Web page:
File 20180409 114128 1i5qiz9.jpg?ixlib=rb 1.1
What role did you play? Composite of Christos Georghiou and sdecoret/, CC BY-ND

Sarah Igo, Vanderbilt University

As Facebook’s Mark Zuckerberg testifies before Congress, he’s likely wondering how his company got to the point where he must submit to public questioning. It’s worth pondering how we, the Facebook-using public, got here too.

The scandal in which Cambridge Analytica harvested data from millions of Facebook users to craft and target advertising for Donald Trump’s presidential campaign has provoked broad outrage. More helpfully, it has exposed the powerful yet perilous role of data in U.S. society.

Repugnant as its methods were, Cambridge Analytica did not create this crisis on its own. As I argue in my forthcoming book, “The Known Citizen: A History of Privacy in Modern America,” big corporations (in this case, Facebook) and political interests (in this case, right-wing parties and campaigns) but also ordinary Americans (social media users, and thus likely you and me) all had a hand in it.

The allure of aggregate data

Businesses and governments have led the way. As long ago as the 1840s, credit-lending firms understood the profits to be made from customers’ financial reputations. These precursors of Equifax, Experian and TransUnion eventually became enormous clearinghouses of personal data.

For its part, the federal government, from the earliest census in 1790 to the creation of New Deal social welfare programs, has long relied on aggregate as well as individual data to distribute resources and administer benefits. For example, a person’s individual Social Security payments depend in part on changes in the overall cost of living across the country.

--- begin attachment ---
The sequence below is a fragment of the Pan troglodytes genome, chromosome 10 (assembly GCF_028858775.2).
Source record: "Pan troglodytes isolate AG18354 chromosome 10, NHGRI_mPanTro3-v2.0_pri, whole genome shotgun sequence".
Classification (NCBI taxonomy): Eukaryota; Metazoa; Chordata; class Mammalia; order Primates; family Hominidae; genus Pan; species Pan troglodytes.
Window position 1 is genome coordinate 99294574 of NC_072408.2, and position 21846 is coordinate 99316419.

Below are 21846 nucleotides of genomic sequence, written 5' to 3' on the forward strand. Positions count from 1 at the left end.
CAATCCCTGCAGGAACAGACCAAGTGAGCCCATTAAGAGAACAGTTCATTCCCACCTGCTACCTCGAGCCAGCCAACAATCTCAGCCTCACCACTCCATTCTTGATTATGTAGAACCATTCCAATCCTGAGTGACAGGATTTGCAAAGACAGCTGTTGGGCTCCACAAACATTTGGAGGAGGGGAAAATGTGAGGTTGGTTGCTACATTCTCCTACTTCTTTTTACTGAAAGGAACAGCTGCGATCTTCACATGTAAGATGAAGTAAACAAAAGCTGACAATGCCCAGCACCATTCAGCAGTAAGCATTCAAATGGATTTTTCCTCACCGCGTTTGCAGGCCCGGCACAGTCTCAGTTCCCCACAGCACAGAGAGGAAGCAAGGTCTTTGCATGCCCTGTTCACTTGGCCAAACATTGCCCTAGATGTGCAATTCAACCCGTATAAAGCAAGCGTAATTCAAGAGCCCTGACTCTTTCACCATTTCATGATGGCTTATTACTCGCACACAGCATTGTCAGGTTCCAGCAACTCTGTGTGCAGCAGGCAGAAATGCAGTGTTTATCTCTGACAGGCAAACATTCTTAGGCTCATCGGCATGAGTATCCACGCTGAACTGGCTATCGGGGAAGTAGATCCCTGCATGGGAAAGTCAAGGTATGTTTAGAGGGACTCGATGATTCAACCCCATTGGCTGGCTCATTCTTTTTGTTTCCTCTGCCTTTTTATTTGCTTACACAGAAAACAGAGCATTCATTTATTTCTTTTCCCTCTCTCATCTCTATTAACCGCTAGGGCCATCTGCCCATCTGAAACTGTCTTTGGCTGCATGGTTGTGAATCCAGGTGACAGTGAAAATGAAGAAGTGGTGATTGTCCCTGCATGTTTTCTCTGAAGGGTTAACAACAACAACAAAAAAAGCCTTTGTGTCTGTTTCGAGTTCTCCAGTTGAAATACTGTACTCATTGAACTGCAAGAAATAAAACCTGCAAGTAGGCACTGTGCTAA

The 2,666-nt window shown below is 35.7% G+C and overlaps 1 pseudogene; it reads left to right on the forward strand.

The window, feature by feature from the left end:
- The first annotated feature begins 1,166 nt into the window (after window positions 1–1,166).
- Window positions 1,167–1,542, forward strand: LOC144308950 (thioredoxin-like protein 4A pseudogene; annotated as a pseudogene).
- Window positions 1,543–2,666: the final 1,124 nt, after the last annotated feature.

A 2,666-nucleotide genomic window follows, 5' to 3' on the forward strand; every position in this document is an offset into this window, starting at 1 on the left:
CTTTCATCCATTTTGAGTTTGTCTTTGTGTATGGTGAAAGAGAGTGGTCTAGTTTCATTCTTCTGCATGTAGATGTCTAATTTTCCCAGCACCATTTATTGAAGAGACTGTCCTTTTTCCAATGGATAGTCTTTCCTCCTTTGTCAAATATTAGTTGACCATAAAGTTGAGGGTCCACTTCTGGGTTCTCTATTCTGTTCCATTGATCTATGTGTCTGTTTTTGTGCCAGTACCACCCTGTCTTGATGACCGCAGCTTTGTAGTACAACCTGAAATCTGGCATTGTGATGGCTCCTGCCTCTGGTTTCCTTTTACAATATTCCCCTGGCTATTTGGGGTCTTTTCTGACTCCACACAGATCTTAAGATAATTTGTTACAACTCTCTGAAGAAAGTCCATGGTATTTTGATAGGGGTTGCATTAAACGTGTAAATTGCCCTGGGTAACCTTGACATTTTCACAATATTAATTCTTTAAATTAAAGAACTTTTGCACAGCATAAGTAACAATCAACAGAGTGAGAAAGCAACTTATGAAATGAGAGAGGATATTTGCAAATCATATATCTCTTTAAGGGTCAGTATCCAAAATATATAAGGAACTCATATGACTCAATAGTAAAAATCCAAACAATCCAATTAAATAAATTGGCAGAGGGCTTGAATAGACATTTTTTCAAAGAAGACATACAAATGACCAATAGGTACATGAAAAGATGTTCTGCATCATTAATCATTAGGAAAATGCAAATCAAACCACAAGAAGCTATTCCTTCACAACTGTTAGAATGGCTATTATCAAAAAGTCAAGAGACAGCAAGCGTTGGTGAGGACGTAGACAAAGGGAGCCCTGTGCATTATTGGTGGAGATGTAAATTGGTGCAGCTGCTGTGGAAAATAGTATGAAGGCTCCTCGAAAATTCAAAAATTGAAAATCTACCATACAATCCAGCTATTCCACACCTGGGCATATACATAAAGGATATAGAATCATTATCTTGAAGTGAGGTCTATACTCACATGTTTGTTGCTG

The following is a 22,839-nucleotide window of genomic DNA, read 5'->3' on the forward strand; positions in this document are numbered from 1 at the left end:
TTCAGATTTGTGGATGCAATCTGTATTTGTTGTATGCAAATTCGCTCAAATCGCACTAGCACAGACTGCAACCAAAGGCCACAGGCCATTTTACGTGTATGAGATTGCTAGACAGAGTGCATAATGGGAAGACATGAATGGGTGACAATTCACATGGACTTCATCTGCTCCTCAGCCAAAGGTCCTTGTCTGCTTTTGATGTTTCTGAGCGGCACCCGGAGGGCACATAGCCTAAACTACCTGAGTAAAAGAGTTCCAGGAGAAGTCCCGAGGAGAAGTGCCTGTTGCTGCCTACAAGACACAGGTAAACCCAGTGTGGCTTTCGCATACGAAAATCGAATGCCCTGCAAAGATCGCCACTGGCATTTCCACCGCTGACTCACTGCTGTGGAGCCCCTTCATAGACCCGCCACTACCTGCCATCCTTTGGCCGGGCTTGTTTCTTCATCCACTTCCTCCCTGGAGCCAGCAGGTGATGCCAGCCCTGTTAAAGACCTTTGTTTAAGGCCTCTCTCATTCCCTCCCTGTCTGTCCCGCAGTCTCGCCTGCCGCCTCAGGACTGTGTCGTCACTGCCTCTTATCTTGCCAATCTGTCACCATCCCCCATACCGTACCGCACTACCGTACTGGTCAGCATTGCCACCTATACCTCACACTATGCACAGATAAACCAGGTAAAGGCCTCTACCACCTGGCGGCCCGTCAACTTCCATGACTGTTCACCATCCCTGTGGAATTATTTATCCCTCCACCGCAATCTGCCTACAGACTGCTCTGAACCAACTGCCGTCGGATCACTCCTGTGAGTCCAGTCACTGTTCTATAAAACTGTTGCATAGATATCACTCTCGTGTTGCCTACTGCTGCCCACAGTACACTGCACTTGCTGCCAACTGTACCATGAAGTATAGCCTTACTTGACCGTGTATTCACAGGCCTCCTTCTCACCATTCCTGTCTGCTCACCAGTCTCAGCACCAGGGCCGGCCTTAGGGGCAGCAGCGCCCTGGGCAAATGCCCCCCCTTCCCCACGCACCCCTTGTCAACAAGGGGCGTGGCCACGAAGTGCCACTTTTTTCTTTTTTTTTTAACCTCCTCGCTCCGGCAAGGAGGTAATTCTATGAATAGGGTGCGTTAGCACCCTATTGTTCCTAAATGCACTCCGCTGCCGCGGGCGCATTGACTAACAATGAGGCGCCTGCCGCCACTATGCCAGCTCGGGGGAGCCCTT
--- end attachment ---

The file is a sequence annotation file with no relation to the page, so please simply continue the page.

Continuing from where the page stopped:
Police forces and national security analysts, too, gathered fingerprints and other data in the name of social control. Today, they employ some of the same methods as commercial data miners to profile criminals or terrorists, crafting ever-tighter nets of detection. State-of-the-art public safety tools include access to social media accounts, online photographs, geolocation information and cell tower data.

Probing the personal

The search for better data in the 20th century often meant delving into individuals’ most personal, intimate lives. To that end, marketers, strategists and behavioral researchers conducted increasingly sophisticated surveys, polls and focus groups. They identified effective ways to reach specific customers and voters – and often, to influence their behaviors.

In the middle of the last century, for example, motivational researchers sought psychological knowledge about consumers in the hopes of subconsciously influencing them through subliminal advertising. Those probes into consumers’ personalities and desires foreshadowed Cambridge Analytica’s pitch to commercial and political clients – using data, as its website proudly proclaims, “to change audience behavior.”